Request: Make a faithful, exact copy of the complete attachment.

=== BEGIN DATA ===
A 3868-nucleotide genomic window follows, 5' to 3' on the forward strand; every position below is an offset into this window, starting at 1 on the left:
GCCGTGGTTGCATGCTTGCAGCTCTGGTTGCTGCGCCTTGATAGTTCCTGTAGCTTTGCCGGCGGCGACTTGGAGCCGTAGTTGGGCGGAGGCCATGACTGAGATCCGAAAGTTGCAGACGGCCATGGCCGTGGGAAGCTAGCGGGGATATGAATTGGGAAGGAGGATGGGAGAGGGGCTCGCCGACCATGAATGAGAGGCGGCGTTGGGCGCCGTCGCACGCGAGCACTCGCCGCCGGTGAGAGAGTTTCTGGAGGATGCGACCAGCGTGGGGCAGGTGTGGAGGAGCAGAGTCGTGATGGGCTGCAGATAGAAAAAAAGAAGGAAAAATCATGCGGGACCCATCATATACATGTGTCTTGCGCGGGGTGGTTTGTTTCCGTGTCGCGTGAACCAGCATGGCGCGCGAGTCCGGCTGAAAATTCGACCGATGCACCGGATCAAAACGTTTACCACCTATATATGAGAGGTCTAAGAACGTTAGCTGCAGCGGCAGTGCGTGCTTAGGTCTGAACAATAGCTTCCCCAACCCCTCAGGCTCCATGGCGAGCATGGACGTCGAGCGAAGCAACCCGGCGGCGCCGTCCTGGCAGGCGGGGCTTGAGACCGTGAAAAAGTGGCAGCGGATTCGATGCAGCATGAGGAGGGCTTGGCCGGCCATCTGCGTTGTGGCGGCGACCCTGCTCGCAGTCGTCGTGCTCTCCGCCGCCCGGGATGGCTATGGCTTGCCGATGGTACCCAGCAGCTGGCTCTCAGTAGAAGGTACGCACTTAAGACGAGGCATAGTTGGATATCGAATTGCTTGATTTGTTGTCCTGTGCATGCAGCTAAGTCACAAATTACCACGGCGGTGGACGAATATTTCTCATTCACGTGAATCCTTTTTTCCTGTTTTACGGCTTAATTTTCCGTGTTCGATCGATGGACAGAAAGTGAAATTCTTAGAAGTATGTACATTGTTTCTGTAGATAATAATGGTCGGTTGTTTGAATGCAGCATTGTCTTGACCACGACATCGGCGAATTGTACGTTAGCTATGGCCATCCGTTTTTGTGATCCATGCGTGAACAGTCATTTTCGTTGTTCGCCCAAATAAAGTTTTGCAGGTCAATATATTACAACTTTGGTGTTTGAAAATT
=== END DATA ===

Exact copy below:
A 3868-nucleotide genomic window follows, 5' to 3' on the forward strand; every position below is an offset into this window, starting at 1 on the left:
GCCGTGGTTGCATGCTTGCAGCTCTGGTTGCTGCGCCTTGATAGTTCCTGTAGCTTTGCCGGCGGCGACTTGGAGCCGTAGTTGGGCGGAGGCCATGACTGAGATCCGAAAGTTGCAGACGGCCATGGCCGTGGGAAGCTAGCGGGGATATGAATTGGGAAGGAGGATGGGAGAGGGGCTCGCCGACCATGAATGAGAGGCGGCGTTGGGCGCCGTCGCACGCGAGCACTCGCCGCCGGTGAGAGAGTTTCTGGAGGATGCGACCAGCGTGGGGCAGGTGTGGAGGAGCAGAGTCGTGATGGGCTGCAGATAGAAAAAAAGAAGGAAAAATCATGCGGGACCCATCATATACATGTGTCTTGCGCGGGGTGGTTTGTTTCCGTGTCGCGTGAACCAGCATGGCGCGCGAGTCCGGCTGAAAATTCGACCGATGCACCGGATCAAAACGTTTACCACCTATATATGAGAGGTCTAAGAACGTTAGCTGCAGCGGCAGTGCGTGCTTAGGTCTGAACAATAGCTTCCCCAACCCCTCAGGCTCCATGGCGAGCATGGACGTCGAGCGAAGCAACCCGGCGGCGCCGTCCTGGCAGGCGGGGCTTGAGACCGTGAAAAAGTGGCAGCGGATTCGATGCAGCATGAGGAGGGCTTGGCCGGCCATCTGCGTTGTGGCGGCGACCCTGCTCGCAGTCGTCGTGCTCTCCGCCGCCCGGGATGGCTATGGCTTGCCGATGGTACCCAGCAGCTGGCTCTCAGTAGAAGGTACGCACTTAAGACGAGGCATAGTTGGATATCGAATTGCTTGATTTGTTGTCCTGTGCATGCAGCTAAGTCACAAATTACCACGGCGGTGGACGAATATTTCTCATTCACGTGAATCCTTTTTTCCTGTTTTACGGCTTAATTTTCCGTGTTCGATCGATGGACAGAAAGTGAAATTCTTAGAAGTATGTACATTGTTTCTGTAGATAATAATGGTCGGTTGTTTGAATGCAGCATTGTCTTGACCACGACATCGGCGAATTGTACGTTAGCTATGGCCATCCGTTTTTGTGATCCATGCGTGAACAGTCATTTTCGTTGTTCGCCCAAATAAAGTTTTGCAGGTCAATATATTACAACTTTGGTGTTTGAAAATT